In response to your first question. Yes, I believe the research is quite convincing that the vast majority of rapes are committed by men who are serial offenders. There is considerable evidence from community-based research and from sex offender management research that these serial offenders begin their offending behavior during adolescence and that it becomes a continuing pattern of predatory behavior into adulthood. While this research has been “out there” and accumulating for many years, even decades, it is only recently that data have been pointing to the same phenomena in college environments.
These data paint a picture of sexual violence in college communities that is at variance with what many people believe, including many people who are working hard at preventing such violence. To give an example of some of the implications, consider this. The data suggest that approximately 60% of college rapists are serial offenders, and that on average they commit six rapes. This would mean that if you had 100 rapists on a campus, they would have committed 60 x 6 + 40 x 1 rapes, or 400 rapes during their college careers. Of those 400 rapes, 360 (90%) would have been committed by serial rapists.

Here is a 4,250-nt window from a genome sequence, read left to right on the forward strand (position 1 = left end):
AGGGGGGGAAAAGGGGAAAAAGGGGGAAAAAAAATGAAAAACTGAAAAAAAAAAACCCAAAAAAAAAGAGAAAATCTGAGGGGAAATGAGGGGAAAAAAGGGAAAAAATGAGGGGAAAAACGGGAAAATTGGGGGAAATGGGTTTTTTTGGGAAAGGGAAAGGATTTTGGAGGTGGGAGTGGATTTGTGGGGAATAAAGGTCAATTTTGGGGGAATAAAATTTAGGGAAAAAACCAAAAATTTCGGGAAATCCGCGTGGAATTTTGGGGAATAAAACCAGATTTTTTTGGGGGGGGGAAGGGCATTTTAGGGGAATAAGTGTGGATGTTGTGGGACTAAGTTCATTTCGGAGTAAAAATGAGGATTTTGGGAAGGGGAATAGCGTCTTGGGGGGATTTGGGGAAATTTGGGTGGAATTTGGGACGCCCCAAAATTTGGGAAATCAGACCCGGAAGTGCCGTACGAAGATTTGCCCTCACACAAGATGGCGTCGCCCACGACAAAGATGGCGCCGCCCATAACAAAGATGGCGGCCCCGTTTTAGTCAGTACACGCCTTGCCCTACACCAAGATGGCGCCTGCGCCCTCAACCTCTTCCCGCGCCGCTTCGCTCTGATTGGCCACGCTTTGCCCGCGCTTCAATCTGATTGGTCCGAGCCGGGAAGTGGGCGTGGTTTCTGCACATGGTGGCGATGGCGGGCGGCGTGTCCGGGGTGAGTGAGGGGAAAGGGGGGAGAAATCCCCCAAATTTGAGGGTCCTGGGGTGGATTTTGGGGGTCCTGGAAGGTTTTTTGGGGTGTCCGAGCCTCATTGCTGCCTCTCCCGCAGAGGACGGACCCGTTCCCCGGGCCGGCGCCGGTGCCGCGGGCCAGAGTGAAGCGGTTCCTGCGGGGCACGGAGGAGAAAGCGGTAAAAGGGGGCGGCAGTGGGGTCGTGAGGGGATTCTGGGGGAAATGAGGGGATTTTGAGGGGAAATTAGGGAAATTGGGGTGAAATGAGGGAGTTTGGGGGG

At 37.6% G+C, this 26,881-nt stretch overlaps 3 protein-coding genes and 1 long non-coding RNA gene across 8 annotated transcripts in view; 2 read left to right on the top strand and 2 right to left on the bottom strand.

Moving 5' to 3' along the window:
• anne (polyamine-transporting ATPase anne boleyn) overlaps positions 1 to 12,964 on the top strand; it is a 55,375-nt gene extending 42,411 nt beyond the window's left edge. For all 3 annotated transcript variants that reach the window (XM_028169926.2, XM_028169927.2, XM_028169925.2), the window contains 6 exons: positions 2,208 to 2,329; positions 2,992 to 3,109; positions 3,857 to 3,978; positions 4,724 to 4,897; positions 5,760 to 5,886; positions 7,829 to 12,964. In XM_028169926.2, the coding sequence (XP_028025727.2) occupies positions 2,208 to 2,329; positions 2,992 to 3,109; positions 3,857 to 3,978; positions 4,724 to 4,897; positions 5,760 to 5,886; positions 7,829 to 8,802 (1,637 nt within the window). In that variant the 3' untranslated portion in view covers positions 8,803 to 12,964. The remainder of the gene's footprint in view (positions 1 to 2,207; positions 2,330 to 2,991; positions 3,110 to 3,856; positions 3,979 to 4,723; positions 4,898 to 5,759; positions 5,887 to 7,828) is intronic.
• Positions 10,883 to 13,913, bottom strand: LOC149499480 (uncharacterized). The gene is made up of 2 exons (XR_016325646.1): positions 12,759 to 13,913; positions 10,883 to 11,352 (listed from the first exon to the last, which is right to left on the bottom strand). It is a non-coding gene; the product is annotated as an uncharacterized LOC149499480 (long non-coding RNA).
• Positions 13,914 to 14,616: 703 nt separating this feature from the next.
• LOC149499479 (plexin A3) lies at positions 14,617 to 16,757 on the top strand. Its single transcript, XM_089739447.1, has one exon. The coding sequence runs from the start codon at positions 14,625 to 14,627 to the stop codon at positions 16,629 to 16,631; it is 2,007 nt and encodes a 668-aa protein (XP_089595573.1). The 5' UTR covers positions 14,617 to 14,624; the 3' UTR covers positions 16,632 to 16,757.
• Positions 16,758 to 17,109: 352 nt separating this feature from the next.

There are significant prevention implications here. For we can be quite confident that the behavior of those 60 serial rapists cannot be changed by outreach or education. As we learn more and more about them, we learn that they look very much like sex offenders that we have been dealing with in our criminal justice system and in our sex offender management programs for many decades.
However, we also know that these men do not live or act in a vacuum. They are not solitary predators who skulk and lurk. They are very much part of our campus communities. They frequently gravitate toward social groupings in which their attitudes and priorities are reflected and fostered. Sometimes this means a particular fraternity; sometimes an athletic group. But we must be very careful in making such assumptions. On any campus in which there is an active Greek life, most fraternities are NOT hotbeds of misogyny and sexual violence. When I visit a campus and talk with students it takes about five minutes to figure out which are the particular fraternities that have the most misogynistic and rape-supportive cultures. Likewise, there may be particular athletic groups in which such attitudes have become normative, and many others where there is no such problem.
And of course many of these rapists do not belong to either a fraternity or an athletic team. They will still, almost invariably, gravitate to some type of loose male social grouping in which their activities and attitudes have both an audience and a social mirror to reflect it all back to them. Remember, these men tend to be high in narcissistic traits and often measure their self-esteem with a yard stick derived from sexual conquest and a distorted sense of what it means to be masculine.
I don’t think it is good policy or good strategy to make an assumption that fraternities and athletic teams are the wellspring of sexual violence within a particular community. I would advocate a general, multi-step process that any community could fruitfully engage in: